The interdisciplinary underwater research on the east coast of Salamis continued in September and October 2020, for the fifth year in a row, as part of a new three-year programme (2020-2022). It was a collaboration between the Institute of Marine Archaeological Research (IENAE) and the Ephorate Of Underwater Antiquities of the Ministry of Culture, under Head of the Euboea Ephorate of Antiquities Dr. Angeliki G. Simosi and Professor of Prehistoric Archaeology of the University of Ioannina and President of IENAE Giannos G. Lolos.

The research was limited to the northern side of the cove of Ambelaki Bay, where sunken architectural remains of the ancient city of Salamis have been investigated since 2016, with clear evidence of its extending along today’s coastline. The results of the 2020 research are thought to be particularly important since, despite the port, the course of the sea wall of the classical city was conclusively calibrated when a large stretch of it was uncovered.

With the excavation’s progress and roughly on an imaginary straight line to the north of the later pier, a significant stretch of the sea wall was completely uncovered on a N-S axis, as part of the whole (inner) fortification system of the ancient city whose perimeter can now be almost completely restored, based on older and newer data from land and underwater surveys in the area of Ambelaki-Pounta.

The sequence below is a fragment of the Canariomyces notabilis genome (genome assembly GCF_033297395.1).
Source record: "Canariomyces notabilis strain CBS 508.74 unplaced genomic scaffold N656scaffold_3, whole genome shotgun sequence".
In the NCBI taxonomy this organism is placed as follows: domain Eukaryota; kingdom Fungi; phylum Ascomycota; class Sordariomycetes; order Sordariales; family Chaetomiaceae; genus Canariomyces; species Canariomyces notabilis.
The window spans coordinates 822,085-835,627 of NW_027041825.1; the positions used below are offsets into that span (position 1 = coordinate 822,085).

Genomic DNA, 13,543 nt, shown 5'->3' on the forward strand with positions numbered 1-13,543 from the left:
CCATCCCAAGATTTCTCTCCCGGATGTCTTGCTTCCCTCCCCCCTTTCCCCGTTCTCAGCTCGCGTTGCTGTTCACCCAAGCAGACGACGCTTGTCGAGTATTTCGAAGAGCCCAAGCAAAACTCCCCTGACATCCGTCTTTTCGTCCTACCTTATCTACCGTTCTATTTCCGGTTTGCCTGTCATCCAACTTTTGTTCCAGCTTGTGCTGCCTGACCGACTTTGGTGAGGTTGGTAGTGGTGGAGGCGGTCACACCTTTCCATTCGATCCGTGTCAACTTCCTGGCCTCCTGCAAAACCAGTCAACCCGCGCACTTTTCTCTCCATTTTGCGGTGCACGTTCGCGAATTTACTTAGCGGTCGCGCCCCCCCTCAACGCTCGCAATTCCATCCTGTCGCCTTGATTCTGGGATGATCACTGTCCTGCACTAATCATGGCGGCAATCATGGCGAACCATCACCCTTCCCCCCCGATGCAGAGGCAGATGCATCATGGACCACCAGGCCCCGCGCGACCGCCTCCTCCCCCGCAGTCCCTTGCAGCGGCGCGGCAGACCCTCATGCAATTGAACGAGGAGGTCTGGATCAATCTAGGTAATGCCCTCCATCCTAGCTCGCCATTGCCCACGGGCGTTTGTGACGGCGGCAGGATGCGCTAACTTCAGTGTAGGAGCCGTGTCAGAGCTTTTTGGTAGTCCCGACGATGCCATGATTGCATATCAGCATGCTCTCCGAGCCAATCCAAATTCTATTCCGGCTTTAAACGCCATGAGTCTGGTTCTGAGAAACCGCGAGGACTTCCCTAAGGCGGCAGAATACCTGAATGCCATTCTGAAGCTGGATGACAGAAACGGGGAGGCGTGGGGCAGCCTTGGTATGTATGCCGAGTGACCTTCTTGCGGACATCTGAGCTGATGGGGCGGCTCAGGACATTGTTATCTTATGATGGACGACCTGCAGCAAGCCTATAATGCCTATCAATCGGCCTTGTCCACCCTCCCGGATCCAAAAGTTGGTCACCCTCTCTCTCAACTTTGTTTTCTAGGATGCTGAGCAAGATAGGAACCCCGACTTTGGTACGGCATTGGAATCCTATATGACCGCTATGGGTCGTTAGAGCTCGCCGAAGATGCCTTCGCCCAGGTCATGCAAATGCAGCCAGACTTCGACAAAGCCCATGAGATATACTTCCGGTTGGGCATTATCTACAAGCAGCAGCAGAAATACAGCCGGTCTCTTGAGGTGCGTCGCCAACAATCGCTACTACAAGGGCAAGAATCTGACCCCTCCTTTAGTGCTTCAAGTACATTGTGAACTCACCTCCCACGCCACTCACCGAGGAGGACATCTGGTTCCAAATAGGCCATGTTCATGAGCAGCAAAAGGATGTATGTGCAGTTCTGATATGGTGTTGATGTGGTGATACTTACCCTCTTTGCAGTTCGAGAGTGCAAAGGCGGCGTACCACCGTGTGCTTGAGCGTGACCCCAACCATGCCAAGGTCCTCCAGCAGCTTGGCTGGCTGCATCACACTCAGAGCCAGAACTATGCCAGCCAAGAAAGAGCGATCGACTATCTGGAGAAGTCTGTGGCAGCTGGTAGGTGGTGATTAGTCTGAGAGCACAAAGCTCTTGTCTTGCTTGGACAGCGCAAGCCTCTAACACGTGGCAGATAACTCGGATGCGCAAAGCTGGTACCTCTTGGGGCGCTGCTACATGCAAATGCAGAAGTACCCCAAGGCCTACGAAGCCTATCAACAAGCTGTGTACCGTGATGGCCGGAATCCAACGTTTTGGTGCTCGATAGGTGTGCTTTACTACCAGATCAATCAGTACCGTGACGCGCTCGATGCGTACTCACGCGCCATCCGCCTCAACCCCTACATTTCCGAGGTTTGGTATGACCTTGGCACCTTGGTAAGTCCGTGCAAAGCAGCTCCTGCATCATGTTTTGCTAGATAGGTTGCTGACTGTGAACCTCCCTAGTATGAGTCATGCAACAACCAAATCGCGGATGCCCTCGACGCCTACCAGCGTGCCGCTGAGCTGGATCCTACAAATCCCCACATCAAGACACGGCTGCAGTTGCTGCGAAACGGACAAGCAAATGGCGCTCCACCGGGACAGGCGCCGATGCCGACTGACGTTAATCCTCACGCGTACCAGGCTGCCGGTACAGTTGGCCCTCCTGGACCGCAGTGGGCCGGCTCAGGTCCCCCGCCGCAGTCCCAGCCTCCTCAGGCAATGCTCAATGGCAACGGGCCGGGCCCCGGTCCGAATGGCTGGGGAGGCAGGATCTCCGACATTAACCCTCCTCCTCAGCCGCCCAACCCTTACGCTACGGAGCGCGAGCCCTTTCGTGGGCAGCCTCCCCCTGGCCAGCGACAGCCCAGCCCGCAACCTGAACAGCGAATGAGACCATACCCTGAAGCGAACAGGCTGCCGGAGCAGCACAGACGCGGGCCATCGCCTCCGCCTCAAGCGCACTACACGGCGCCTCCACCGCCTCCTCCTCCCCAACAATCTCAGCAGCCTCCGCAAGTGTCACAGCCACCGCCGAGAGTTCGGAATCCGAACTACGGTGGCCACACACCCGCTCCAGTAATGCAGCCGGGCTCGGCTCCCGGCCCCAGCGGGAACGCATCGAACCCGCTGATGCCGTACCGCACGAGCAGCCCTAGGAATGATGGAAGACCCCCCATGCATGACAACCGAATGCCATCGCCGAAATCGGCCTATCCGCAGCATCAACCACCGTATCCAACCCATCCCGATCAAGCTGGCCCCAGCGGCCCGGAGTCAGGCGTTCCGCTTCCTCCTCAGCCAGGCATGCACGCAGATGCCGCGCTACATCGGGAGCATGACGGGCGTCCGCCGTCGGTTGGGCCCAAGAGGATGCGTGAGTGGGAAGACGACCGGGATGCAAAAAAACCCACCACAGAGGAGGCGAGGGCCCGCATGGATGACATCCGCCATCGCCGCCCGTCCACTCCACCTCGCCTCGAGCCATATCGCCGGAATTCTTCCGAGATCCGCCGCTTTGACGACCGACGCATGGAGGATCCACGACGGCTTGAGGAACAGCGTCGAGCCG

Through careful excavation it was possible to identify two construction phases of the wall, definitely within the limits of the Classical period.

Based on the black painted Attic ceramics discovered in the foundation of the western (inner) front, the first phase of the wall can initially be dated to the early 4th c. BC, if not a little earlier.

A large amount of pottery resulted from the 2020 excavation, in fragmentary condition and from different eras, generally covering periods from the Classical to the Medieval and Modern times.

In addition to a large number of fragments of undecorated and black painted vessels, the Classical and Hellenistic ceramics originating mainly from the 4th and 5th Layers include: the lower half of a red figure Attic krater vessel (from the foundation level of the D front of the wall on the most northern block), 3 stamped handles of commercial amphorae and a fragment of a jar’s thick rim, with part of an engraved (or printed) inscription: NAN. Of the other movable finds, the following deserve to be mentioned: a fragment of the rim and sides of a shallow marble basin (perirrhanterion), part of a marble architectural component (either a pedestal or altar), an ancient bronze coin (unidentified) and clay objects (the fragment of relief sculpture, a loom weight and stoppers).